Adobe® Lightroom® CC Photo Editing: The Complete Guide


Lesson Info

Viewing Images on a Map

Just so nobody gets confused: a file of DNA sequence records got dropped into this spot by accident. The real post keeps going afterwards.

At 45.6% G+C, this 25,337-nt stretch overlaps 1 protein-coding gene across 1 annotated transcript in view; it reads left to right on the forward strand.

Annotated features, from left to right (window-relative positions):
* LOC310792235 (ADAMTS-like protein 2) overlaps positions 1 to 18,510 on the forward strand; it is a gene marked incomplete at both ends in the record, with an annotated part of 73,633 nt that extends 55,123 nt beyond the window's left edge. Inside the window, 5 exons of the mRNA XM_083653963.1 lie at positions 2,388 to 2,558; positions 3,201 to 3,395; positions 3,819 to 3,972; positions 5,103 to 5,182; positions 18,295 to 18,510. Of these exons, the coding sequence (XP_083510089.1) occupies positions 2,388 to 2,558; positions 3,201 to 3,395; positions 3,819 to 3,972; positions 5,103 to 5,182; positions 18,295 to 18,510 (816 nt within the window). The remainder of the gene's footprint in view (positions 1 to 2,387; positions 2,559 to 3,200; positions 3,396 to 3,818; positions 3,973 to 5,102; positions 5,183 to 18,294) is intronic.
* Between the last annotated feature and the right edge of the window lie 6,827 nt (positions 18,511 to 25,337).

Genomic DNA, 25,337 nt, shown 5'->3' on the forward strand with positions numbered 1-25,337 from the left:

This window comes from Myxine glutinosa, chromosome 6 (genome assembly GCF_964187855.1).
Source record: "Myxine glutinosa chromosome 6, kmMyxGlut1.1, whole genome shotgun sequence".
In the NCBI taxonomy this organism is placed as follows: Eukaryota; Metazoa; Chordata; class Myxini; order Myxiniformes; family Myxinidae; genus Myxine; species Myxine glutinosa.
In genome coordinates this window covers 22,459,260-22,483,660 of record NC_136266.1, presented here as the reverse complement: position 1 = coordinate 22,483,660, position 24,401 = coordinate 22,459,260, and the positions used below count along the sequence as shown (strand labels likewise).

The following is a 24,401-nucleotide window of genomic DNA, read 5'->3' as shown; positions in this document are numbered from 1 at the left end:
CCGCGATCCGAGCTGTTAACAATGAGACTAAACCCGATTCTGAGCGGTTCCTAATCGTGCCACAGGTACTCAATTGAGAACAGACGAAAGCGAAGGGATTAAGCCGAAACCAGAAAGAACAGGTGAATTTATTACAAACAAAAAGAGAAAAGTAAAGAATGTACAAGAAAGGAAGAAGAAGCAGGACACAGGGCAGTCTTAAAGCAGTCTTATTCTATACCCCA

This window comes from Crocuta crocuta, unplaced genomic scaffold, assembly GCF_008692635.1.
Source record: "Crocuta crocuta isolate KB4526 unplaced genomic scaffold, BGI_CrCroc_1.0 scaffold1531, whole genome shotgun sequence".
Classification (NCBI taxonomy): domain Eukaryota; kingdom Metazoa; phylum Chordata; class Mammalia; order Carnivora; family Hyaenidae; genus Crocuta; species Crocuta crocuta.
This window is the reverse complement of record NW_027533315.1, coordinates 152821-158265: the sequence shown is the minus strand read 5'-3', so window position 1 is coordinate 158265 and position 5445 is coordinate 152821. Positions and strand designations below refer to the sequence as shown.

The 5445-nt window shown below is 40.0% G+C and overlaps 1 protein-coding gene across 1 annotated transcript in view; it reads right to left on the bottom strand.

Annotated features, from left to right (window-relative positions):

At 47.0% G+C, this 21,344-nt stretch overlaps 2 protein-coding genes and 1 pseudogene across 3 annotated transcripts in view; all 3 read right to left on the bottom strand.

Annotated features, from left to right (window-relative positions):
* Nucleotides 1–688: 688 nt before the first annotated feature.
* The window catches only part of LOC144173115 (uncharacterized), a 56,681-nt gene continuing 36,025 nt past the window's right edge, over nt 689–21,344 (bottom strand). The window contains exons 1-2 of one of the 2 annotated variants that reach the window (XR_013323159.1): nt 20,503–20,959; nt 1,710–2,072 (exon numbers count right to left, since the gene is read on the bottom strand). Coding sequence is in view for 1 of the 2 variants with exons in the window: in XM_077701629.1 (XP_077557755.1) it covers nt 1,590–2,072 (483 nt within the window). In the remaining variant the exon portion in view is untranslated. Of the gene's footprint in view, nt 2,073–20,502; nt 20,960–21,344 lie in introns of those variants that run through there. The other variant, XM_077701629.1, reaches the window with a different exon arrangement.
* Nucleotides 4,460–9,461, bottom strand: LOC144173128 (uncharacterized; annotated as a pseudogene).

We're back with another day, another installment in Lightroom CC Photo Editing. Let's take a look back at what we've done thus far because not everybody is tuning in every single day, some are just discovering this class today. So, in the first week, we pretty much looked at the big picture of Lightroom. Which means we looked at how it's different than other programs like Photoshop 'cause it thinks considerably different than that. And whenever you're in Lightroom, you're always working on a catalog. And so we talked about exactly what is stored in your catalog, where is it on your hard drive, and should you work with one catalog or multiple? We also talked about something as simple as how you organize your folders and how it can dramatically change the way you think about your images. Then we moved into the second week, in the second week we concentrated on organizing and adjusting our images. That means we talked about organizing projects, we talked about keywording our images so tha...